A Quick Overview to Safe Home Canning

This guest post is by I’m A Prep Kat and entry in our non-fiction writing contest .

canning jar A Quick Overview to Safe Home CanningI know we have a lot of seasoned canners in the Pack. This article is aimed at the few who are afraid to jump in or are just starting out. Home canning is such a wonderful way to store food for later. Anyone can do it – you just need to learn to do it safely.

We grow and can food for many reasons; to keep our abundant harvest, to save money, to ensure healthy food for our families by avoiding additives or chemicals in packaging, and many more reasons. As we think about canning as a means to preserve food, a reminder about safe canning and storing of food is never out-of-order.

How does canning preserve food?

Home canning, when done correctly, preserves food by removing oxygen, killing bacteria and microorganisms and preventing the growth of yeasts and molds. It is one of the best methods to keep your harvest.

Following safe canning methods and recipes is the only way to lessen the incidences of food poisoning. One of the most dangerous forms of food poisoning is caused by Clostridium botulinum. These bacteria can exist dormant in the soil for many years, and when the conditions are right can multiply rapidly and produce a deadly toxin.

It likes to grow in moist, low acid foods with low levels of oxygen. Improperly handled and processed food jars are the perfect environment for botulinum spores to grow. Washing food before canning can reduce, but not eliminate the spores on the surface of food.

Since botulinum spores can survive boiling water, pressure canning, where tempratures reache at least 240 degrees F and pressures reach 10 to 15 pounds per square inch, needs to be used when canning low some foods. There is no safe method for water bath canning meat and vegetables. Grandma may have done it, but we know now that you must use a pressure canner for low acid foods.

A few simple guidelines to remember are:

1. Make sure you are using up-to-date methods and recipes

The decision to use a water bath canner or a pressure canner depends on the acidity of the food to be canned. Acid foods contain enough acid to prevent the growth of unwanted bacteria. These foods include most fruits and tomatoes (although some tomato varieties need to have acid added). Low acid foods, such as meat, seafood and most vegetables do not have enough acid to safely water bath can them.

The method of packing the jars with food is also dependent on the acidity of foods. Most acid foods that will be water bath canned need to be hot packed. That is, the food needs to be hot, and it needs to be placed into jars that are still hot from being sterilized in boiling water. Most low acid foods can be packed either hot or raw.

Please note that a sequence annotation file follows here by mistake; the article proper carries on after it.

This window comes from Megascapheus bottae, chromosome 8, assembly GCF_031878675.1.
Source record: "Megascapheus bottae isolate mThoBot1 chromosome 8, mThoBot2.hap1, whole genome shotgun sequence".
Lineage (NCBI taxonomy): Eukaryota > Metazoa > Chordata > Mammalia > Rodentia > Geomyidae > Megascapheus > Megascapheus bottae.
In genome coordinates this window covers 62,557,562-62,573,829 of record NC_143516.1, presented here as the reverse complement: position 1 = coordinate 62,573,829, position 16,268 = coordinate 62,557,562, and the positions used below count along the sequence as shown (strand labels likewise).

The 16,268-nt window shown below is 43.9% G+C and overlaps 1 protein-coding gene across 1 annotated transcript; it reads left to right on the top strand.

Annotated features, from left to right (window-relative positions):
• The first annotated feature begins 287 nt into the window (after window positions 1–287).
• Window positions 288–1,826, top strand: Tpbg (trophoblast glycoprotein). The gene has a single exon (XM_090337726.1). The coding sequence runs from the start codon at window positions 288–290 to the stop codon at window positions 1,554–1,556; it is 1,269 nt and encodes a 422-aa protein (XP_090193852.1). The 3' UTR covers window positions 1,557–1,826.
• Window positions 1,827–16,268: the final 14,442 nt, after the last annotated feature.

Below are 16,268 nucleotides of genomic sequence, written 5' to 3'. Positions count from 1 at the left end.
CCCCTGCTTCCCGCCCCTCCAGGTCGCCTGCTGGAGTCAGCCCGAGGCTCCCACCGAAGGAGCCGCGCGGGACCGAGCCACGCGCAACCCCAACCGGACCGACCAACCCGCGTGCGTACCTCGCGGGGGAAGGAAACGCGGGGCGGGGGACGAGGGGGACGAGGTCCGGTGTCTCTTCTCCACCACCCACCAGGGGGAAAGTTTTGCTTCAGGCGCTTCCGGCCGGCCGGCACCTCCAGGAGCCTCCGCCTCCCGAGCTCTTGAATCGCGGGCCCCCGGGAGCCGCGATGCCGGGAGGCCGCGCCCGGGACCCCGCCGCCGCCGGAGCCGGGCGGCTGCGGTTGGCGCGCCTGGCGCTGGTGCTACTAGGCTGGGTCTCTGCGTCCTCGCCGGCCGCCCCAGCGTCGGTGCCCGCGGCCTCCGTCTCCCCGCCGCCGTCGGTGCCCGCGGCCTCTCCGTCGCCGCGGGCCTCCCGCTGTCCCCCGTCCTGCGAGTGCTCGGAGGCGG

The best thing to do is use a recently published cookbook or canning guide. Ball’s Blue Book comes out every year and is inexpensive. Follow the methods and times recommended by the recipes.

2. Use the correct equipment.

Keep your equipment clean and in good repair. Have your pressure gauge checked each year for accuracy and make sure your gasket is still good.

Use the right canning jars and new seals; rings can be reused if they are in good shape. Commercial jars like what mayonnaise or pickles come in can be used for water bath canning with new seals and rings, but you can expect more seal failure with these, and they are more prone to cracking and breaking. These jars are not recommended for pressure canning for just these reasons.

The metal lid seals for canning jars have a gasket compound that melts and flows to cover the rim of the jar. These are seals are good for one use only.

3. Remember to adjust for altitude.

Water boils at a lower temperature at higher altitudes. You will need to lengthen the time when water bath canning or use a higher pressure if you live at an altitude higher than 1000 feet. Any good canning guide will give you the correct times and pressures.

4. Use quality ingredients.

As food ages, quality will naturally deteriorate, making it important to select quality products to start with. Use the best you can find – for a good product, use good ingredients. Use canning salt when the recipe calls for it. Regular table salt contains anti-caking agents that may turn your product cloudy. Can foods as soon after harvest as possible to maintain flavor, texture and nutrition.

5. Store your canned goods correctly.

When your jars are cooled, remove the ring, wash and dry the jars and store in a cool, dry, dark place. Rings are not needed for storage and may rust if left on. Rings left on the jars may also hide a faulty seal and spoiling food. Jars stored at around 50 degrees F will help ensure your food retains the goodness and nutrition you canned them for in the first place. Keep foods off of the floor and away from outside walls to help prevent condensation.

Home canning food makes sense. It can save money and allow you to feed your family wholesome, healthy food. If you follow these common sense safety guidelines you can be sure to avoid the chemicals and high salt content commonly found in commercially canned foods. You will know what is in the jar because YOU put it there. When you stand back and look at all the beautiful jars lining the shelves in your pantry, you know you will be able to provide high quality, nutritious and safe meals no matter what.

Take care, y’all!

Sources:

Colorado State University Extension

North Dakota State University Extension Service

USDA Complete Guide to Home Canning